The US Pacific Air Force (PACAF) is exploring the possibilities of using artificial intelligence (AI) to analyse tonnes of information that the military obtains from various sources, both current and past to better and more rapidly predict a potential enemy’s possible intentions, PACAF’s Integration Division Deputy Chief Ryan Raber revealed at the Genius Machines event on 3 September.
The planned mechanism will be used to improve PACAF’s decision-making process and will focus on events taking place in the Pacific region, which means Russia and China could be the potential objects of study, the media outlet Defence One pointed out. PACAF itself didn't specify which countries' actions the planned system will try to predict.
The system is expected to forecast a potential adversary's actions by detecting irregularities in its routines based on analysis of past and current actions. The process takes days when done by humans, but by computer with AI it can theoretically handle the result in "just minutes".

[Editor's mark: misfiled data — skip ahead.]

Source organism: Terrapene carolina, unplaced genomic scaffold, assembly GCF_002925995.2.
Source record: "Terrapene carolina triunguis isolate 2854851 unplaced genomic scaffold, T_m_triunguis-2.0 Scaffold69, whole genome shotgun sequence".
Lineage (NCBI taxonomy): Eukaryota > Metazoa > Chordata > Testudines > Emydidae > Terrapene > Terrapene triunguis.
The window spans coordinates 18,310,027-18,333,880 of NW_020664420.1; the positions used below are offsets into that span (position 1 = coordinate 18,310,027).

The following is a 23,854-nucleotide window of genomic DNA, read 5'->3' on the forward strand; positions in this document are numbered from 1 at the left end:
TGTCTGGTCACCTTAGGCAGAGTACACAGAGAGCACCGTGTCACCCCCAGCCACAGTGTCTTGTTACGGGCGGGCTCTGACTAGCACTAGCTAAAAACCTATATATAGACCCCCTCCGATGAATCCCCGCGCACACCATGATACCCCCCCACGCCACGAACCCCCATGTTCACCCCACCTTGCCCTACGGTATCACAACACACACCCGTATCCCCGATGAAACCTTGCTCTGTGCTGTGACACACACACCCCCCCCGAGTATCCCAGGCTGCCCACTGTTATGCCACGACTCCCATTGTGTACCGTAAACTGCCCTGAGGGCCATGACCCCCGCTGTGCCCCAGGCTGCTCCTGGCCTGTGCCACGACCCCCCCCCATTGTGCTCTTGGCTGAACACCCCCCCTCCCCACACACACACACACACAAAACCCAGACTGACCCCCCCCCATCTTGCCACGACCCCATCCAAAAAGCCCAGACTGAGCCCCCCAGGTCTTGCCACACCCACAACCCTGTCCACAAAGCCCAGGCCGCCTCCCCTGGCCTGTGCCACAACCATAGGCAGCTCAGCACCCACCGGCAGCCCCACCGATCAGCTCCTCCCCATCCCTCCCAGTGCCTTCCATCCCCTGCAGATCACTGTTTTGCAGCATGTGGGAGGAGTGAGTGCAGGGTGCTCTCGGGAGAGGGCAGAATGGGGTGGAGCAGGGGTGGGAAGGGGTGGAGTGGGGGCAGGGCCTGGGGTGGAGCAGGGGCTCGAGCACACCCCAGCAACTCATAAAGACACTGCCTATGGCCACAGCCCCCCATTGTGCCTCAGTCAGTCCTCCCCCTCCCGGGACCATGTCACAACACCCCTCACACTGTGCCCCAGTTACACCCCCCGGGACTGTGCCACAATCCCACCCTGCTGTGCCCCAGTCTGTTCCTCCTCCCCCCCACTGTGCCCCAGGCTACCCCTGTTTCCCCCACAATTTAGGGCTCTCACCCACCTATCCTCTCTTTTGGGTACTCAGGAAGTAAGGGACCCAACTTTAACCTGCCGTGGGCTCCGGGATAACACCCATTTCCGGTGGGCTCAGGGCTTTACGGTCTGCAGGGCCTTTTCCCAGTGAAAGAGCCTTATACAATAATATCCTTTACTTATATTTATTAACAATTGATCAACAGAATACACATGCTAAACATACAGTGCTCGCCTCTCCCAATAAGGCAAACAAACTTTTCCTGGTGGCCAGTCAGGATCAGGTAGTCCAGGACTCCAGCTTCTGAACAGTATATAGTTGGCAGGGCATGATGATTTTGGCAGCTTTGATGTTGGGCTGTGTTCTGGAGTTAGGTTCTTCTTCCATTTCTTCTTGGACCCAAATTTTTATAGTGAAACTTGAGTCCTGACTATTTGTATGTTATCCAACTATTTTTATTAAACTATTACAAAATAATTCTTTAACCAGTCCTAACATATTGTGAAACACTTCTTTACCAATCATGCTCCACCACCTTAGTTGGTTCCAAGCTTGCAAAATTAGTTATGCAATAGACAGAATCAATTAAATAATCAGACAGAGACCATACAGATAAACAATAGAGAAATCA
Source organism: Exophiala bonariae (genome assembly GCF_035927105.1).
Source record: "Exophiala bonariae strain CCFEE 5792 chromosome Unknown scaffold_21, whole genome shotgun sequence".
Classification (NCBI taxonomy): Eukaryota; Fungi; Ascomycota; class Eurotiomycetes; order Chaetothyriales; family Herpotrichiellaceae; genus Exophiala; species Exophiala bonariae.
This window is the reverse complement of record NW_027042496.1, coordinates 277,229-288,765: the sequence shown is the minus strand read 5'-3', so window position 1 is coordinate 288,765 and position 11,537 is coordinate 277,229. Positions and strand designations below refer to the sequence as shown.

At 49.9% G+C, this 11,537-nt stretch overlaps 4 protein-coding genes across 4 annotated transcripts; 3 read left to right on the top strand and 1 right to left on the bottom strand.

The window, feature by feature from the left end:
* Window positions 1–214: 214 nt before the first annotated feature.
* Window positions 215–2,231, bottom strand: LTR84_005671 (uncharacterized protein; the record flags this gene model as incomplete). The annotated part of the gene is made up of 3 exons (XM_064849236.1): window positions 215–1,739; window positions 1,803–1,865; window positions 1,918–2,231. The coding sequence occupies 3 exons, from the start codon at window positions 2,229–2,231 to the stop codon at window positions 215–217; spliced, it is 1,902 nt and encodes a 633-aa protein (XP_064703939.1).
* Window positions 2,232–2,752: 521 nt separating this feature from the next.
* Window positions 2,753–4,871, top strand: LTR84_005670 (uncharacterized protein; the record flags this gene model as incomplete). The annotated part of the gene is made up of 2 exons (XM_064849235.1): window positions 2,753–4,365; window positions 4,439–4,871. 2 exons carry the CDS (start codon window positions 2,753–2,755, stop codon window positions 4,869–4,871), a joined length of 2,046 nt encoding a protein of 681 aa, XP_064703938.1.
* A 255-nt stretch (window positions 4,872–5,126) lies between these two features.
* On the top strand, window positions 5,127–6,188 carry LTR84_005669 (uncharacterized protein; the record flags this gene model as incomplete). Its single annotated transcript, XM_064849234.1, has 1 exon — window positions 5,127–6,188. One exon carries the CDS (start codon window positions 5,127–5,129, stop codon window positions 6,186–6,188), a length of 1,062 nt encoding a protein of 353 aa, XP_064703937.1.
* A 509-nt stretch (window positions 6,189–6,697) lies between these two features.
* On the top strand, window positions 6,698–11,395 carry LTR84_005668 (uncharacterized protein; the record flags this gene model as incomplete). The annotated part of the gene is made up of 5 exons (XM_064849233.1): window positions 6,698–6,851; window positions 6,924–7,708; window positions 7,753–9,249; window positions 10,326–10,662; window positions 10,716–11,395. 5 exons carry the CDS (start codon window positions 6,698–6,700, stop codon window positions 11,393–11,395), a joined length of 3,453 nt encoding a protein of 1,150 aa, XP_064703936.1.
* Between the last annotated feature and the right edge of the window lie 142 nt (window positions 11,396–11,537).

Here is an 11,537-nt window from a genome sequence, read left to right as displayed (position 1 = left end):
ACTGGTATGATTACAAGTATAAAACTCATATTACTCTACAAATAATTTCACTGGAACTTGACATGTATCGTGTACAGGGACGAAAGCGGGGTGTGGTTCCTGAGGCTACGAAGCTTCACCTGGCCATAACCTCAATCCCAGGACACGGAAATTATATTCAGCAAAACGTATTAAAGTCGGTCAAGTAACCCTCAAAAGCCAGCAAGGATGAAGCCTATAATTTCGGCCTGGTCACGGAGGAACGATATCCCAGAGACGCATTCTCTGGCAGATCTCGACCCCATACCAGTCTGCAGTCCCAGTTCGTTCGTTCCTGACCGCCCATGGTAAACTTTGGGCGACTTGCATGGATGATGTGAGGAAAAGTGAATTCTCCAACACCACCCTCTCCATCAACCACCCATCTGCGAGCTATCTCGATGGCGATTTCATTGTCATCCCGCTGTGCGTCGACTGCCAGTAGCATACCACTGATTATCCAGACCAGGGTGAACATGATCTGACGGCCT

“If you’ve got six months, eight months, a year’s worth of data, you start to understand what the pattern looks like. Here’s what I know is ‘normal.’ Then we start to pick out the data points that are abnormal. And then we start to focus on those and figure out what they mean to us. Is that adversary aircraft preparing for something?" Raber explained.
According to the PACAF official, such a system, ironically developed at Pearl Harbor, where the US fleet suffered major damage during an unexpected assault in the Second World War, will allow the American military to be prepared for possible "potshots". Raber noted that the goal is to be "in front of [an enemy's] decision cycle" to adequately respond to its actions.
The revelation about plans for a future AI-based analytical system comes days after former US Deputy Defence Secretary Robert Work cautioned against using artificial intelligence to process data for future decision making. He called the possible emergence of systems that will advise nuclear strike options after processing intelligence data, an "alarming prospect".
The US currently has strained relations with two major military forces in the Pacific region – China and Russia, as well as a history of confrontation with North Korea. While there have been few incidents with the Russian military in the Pacific, the US fleet regularly conducts missions in China-controlled disputed waters. Beijing, which has been reinforcing its military presence on islands in the South China Sea, regularly criticises Washington's "provocations" there.